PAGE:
Single Celebrities: Fame, but Not So Much Game

They have looks, money and fame. But apparently, they don't have game.

Two of Hollywood's hottest leading men fell flat on their faces with the ladies this week. Monday, "Harry Potter" star Daniel Radcliffe revealed his onscreen wizardry doesn't work when it comes to the opposite sex. The 18-year-old told Sydney's Daily Telegraph that he was smitten with a woman he met at a recent party but couldn't work up the courage to ask for her name or digits.

"I must have walked around that party for an hour trying to look for this girl, like some sad pathetic dweeb, but it would have been worth it," Radcliffe told the paper, though after multiple women came forward claiming to be the girl of his dreams, Radcliffe's publicist said his comments were meant in jest.

The same day, the New York Post reported that "Transformers" star Shia LaBeouf couldn't catch the eye of any of the hotties at New York City's Beatrice Inn. According to an unnamed source, the 21-year-old LaBeouf got so desperate that he turned to a woman and whined, "How do I get a girl to go home with me?"

Boys, boys, boys: Maybe your celebrity can snag free champagne and unlock exclusive clubs. But it's not going to open a girl's heart.

To be fair, starlets can be just as sloppy as their male counterparts. After learning that the hunk sitting next to her at a Los Angeles club was a Brit in town for only one night, "Hills" star Lauren Conrad leaned over to her girlfriend, yelled "Jackpot!" and raised her hand to slap her five -- not exactly classy. But while a girl, famous or not, can command the attention of males in the room with a low-cut top and pair of high heels, star guys might need to bring a little more to the party.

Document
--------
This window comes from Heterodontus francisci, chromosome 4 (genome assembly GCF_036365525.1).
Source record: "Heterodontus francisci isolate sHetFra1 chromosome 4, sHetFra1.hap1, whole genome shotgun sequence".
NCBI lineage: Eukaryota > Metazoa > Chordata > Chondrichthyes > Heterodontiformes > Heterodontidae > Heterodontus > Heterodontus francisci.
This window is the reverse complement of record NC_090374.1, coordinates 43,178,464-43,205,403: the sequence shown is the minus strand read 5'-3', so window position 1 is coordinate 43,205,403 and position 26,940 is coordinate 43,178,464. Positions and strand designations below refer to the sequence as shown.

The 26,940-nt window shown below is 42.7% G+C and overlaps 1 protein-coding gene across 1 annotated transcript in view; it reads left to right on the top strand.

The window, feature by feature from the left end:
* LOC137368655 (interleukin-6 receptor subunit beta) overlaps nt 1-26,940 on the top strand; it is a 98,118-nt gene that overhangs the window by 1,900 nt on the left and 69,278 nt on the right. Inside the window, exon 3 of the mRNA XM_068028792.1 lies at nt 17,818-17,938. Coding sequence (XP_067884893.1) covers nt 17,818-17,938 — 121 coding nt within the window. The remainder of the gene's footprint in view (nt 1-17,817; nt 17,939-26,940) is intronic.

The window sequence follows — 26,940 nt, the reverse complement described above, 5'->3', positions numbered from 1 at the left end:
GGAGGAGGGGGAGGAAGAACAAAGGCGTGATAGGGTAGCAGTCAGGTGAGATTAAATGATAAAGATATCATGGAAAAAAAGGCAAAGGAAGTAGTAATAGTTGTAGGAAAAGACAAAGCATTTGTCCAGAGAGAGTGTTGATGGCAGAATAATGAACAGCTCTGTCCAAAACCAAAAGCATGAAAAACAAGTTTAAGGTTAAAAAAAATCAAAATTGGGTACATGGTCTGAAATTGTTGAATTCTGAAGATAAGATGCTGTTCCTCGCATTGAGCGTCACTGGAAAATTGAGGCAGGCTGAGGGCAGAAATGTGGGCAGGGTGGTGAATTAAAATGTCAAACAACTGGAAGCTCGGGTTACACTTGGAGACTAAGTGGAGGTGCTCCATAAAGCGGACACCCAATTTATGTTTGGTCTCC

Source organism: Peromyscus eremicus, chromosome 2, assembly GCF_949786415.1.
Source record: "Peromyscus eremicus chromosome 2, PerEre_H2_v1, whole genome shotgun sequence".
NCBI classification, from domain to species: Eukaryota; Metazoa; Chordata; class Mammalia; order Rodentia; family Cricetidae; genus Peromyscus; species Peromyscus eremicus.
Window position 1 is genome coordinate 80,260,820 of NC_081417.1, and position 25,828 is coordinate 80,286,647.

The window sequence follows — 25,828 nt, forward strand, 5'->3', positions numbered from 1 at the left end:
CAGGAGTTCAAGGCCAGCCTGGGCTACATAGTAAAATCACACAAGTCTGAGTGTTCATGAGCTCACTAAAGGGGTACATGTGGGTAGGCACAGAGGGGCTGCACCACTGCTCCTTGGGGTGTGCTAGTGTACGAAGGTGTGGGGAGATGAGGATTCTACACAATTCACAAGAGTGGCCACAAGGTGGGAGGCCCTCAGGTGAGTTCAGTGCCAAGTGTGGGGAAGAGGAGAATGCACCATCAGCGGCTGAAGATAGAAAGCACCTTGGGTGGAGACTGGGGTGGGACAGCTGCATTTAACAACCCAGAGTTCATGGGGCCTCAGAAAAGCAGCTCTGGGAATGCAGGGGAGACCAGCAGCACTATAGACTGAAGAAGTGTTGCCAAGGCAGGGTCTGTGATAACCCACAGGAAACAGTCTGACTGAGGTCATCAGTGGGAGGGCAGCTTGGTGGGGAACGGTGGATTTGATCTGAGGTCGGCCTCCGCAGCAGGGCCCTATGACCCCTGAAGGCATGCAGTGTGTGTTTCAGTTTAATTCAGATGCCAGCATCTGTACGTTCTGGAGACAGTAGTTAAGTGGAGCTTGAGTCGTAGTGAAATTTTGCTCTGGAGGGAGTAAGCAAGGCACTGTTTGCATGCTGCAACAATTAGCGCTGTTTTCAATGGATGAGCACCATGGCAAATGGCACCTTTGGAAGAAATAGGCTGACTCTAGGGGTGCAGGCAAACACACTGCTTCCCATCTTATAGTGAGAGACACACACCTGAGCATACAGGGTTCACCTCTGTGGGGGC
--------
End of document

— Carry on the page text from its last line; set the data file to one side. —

Step one: Ditch the entitlement complex. Maybe you think you shouldn't have to work for a woman's attention because you were on episode 10 of season two of "Real World/Road Rules Challenge," and she should know who you are. You're wrong.

"Superprivileged people, particularly spoiled boys, just don't know how to interact. They're used to having everything handed to them," said E! online gossip columnist Ted Casablanca. "I've seen Shia at clubs -- he doesn't have a lot of finesse. I've seen him be rather awkward with women. Clearly, these people are given scripts in their professional lives. Maybe they need them in their personal lives too."

"These guys are young. I guess they want women to faint for them," added Terri Sloane, owner of the New York City matchmaking service Introductions by TS. "But women love to be pursued. Women want men to do the chasing."

Step two: Leave the grungy jeans and sneaks at home and go somewhere chic. Eugene Remm, co-owner of NYC hot spot Tenjune, which will play host to Mariah Carey and Hilary Duff as the Tribeca Film Festival Cadillac Lounge, said his club rarely sees an A-Lister swigging cocktails alone.

"We have a lot of beautiful girls. We have a lot of good-looking guys. The quality of the crowd, I don't think there's another place in New York that can compare to it. Whether you're a guy or girl actor, the scenery is the best that you're going to get," Remm said.

Step three: Instead of whining about how no one wants to sit on your lap, let a free drink do the talking.

"Send the woman a glass of champagne and tell the waiter or bartender to tell the woman, 'You have an admirer.' It's guaranteed to get her attention," Sloane said.

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